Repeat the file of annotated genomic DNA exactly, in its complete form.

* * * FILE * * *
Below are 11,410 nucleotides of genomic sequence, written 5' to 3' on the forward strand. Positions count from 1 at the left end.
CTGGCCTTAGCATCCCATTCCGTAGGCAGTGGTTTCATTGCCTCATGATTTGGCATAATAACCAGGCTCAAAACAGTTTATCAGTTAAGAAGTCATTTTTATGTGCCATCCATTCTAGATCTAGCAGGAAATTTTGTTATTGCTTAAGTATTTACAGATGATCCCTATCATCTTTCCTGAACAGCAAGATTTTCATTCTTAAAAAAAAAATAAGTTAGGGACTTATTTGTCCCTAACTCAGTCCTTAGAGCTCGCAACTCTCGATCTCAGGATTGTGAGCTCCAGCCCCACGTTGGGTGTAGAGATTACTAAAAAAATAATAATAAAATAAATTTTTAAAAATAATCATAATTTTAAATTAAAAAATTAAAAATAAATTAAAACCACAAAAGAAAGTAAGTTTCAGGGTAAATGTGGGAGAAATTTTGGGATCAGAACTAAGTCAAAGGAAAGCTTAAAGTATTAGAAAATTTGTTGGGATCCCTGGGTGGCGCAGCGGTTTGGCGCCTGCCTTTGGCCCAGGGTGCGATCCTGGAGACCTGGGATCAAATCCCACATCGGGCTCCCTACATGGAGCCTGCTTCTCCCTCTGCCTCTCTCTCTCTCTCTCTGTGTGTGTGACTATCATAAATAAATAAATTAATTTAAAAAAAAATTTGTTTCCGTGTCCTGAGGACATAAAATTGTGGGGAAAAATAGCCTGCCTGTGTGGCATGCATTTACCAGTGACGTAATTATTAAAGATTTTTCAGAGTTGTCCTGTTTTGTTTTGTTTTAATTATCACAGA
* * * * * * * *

Below are 11,410 nucleotides of genomic sequence, written 5' to 3' on the forward strand. Positions count from 1 at the left end.
CTGGCCTTAGCATCCCATTCCGTAGGCAGTGGTTTCATTGCCTCATGATTTGGCATAATAACCAGGCTCAAAACAGTTTATCAGTTAAGAAGTCATTTTTATGTGCCATCCATTCTAGATCTAGCAGGAAATTTTGTTATTGCTTAAGTATTTACAGATGATCCCTATCATCTTTCCTGAACAGCAAGATTTTCATTCTTAAAAAAAAAATAAGTTAGGGACTTATTTGTCCCTAACTCAGTCCTTAGAGCTCGCAACTCTCGATCTCAGGATTGTGAGCTCCAGCCCCACGTTGGGTGTAGAGATTACTAAAAAAATAATAATAAAATAAATTTTTAAAAATAATCATAATTTTAAATTAAAAAATTAAAAATAAATTAAAACCACAAAAGAAAGTAAGTTTCAGGGTAAATGTGGGAGAAATTTTGGGATCAGAACTAAGTCAAAGGAAAGCTTAAAGTATTAGAAAATTTGTTGGGATCCCTGGGTGGCGCAGCGGTTTGGCGCCTGCCTTTGGCCCAGGGTGCGATCCTGGAGACCTGGGATCAAATCCCACATCGGGCTCCCTACATGGAGCCTGCTTCTCCCTCTGCCTCTCTCTCTCTCTCTCTGTGTGTGTGACTATCATAAATAAATAAATTAATTTAAAAAAAAATTTGTTTCCGTGTCCTGAGGACATAAAATTGTGGGGAAAAATAGCCTGCCTGTGTGGCATGCATTTACCAGTGACGTAATTATTAAAGATTTTTCAGAGTTGTCCTGTTTTGTTTTGTTTTAATTATCACAGA